So now you understand why it’s important to save money, but to recap, the two reasons are to prepare for unforeseen events such as emergencies and to prepare for future known expenses such as paying for college. So now to the ultimate question of “how.” Aside from the scenario of the 13 year old above, there are many different ways you can save money.

The key to saving money is to form a plan of how you want to save and exactly why/for what event are you saving for.

*Saving for Emergencies *

Clearly there’s no true guideline to save for an emergency as we don’t know when the emergency will happen or what effect it’ll have on us. This is where following the general rule of thumb of saving is important. My general rule of thumb is to save at least 50% of the money you have as “spending money” or disposable income. To come up with your spending money, simply take all of your income (all the money that’s coming in) and subtract all of your necessary expenses (all the bills). So now, you have all of your bills taken care of (hopefully) and you have some spending money. Put at least 50% of that money in the bank and the rest, you can use to spend on whatever you want to or better yet, save more of it or put it into an investment such as a retirement account. Always remember that spending money does not necessarily have to be spent. It’s simply money that you have that gives you the option to spend. I normally recommend using this saving strategy on a monthly basis. By putting away at least 50% each month, you will be better prepared for any unforeseen events that come up in the future and you’ll have some money in the bank to use later. If you've exceeded your savings goal, try to find other investment alternatives.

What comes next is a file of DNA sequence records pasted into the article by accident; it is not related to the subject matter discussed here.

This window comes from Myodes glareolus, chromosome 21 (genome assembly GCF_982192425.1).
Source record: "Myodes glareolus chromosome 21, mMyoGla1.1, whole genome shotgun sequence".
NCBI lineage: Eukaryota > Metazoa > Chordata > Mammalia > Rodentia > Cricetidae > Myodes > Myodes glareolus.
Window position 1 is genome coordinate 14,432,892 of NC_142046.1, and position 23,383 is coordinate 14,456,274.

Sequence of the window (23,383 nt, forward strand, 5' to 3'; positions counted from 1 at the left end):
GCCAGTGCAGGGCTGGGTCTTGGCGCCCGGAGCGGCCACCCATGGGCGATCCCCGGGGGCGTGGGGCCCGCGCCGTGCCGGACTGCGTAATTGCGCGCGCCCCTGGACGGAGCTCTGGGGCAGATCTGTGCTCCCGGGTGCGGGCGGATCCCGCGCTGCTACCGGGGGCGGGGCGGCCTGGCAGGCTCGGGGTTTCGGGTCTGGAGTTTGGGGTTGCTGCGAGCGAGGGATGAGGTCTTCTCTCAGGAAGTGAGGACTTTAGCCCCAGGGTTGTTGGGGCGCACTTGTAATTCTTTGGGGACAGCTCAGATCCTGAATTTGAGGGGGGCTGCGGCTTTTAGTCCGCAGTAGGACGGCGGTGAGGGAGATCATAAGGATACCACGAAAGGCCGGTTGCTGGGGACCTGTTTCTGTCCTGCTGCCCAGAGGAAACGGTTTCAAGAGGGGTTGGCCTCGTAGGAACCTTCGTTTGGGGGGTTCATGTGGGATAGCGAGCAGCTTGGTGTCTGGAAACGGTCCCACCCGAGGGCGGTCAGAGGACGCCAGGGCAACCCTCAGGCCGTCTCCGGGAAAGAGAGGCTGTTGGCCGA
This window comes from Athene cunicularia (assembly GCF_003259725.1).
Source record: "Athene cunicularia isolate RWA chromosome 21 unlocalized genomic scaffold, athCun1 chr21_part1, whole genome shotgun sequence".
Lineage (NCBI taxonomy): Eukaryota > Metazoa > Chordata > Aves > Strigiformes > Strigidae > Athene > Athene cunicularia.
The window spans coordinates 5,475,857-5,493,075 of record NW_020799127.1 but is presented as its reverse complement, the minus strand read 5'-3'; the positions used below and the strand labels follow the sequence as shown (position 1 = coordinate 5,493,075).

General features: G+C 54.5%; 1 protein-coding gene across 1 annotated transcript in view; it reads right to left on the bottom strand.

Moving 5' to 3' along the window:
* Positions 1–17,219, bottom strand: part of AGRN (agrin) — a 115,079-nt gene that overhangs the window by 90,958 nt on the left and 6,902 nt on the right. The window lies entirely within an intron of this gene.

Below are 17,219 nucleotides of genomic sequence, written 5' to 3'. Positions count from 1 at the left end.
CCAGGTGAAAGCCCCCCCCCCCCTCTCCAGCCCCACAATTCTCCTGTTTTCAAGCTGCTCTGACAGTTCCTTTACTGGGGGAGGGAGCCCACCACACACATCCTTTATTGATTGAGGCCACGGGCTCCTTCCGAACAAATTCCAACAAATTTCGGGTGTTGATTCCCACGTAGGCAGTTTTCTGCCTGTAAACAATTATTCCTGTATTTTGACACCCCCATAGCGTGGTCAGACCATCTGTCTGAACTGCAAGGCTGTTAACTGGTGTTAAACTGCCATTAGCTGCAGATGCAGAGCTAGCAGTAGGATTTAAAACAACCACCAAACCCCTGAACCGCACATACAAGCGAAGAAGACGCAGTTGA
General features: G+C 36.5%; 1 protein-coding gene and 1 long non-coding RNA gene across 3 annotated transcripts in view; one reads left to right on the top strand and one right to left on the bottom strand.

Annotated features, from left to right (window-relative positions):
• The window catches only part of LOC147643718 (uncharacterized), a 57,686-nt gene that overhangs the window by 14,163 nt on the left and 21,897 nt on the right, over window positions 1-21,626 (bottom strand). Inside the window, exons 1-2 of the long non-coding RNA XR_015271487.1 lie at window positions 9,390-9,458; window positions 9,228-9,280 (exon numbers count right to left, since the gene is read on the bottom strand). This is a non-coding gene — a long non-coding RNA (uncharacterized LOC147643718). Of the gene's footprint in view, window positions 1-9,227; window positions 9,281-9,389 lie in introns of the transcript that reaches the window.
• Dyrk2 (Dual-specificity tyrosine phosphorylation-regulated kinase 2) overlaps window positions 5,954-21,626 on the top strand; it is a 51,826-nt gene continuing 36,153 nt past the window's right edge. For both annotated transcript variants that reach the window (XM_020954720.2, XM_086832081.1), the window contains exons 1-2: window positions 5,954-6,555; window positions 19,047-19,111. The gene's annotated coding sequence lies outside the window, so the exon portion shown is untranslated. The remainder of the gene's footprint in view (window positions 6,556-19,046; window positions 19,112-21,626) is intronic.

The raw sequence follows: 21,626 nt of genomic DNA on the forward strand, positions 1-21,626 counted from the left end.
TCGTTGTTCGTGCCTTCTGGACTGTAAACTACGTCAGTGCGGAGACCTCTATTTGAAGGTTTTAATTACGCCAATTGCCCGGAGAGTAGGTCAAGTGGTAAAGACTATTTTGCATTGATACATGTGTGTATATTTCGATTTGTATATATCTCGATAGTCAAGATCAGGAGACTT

*Saving for a “Known Expense”*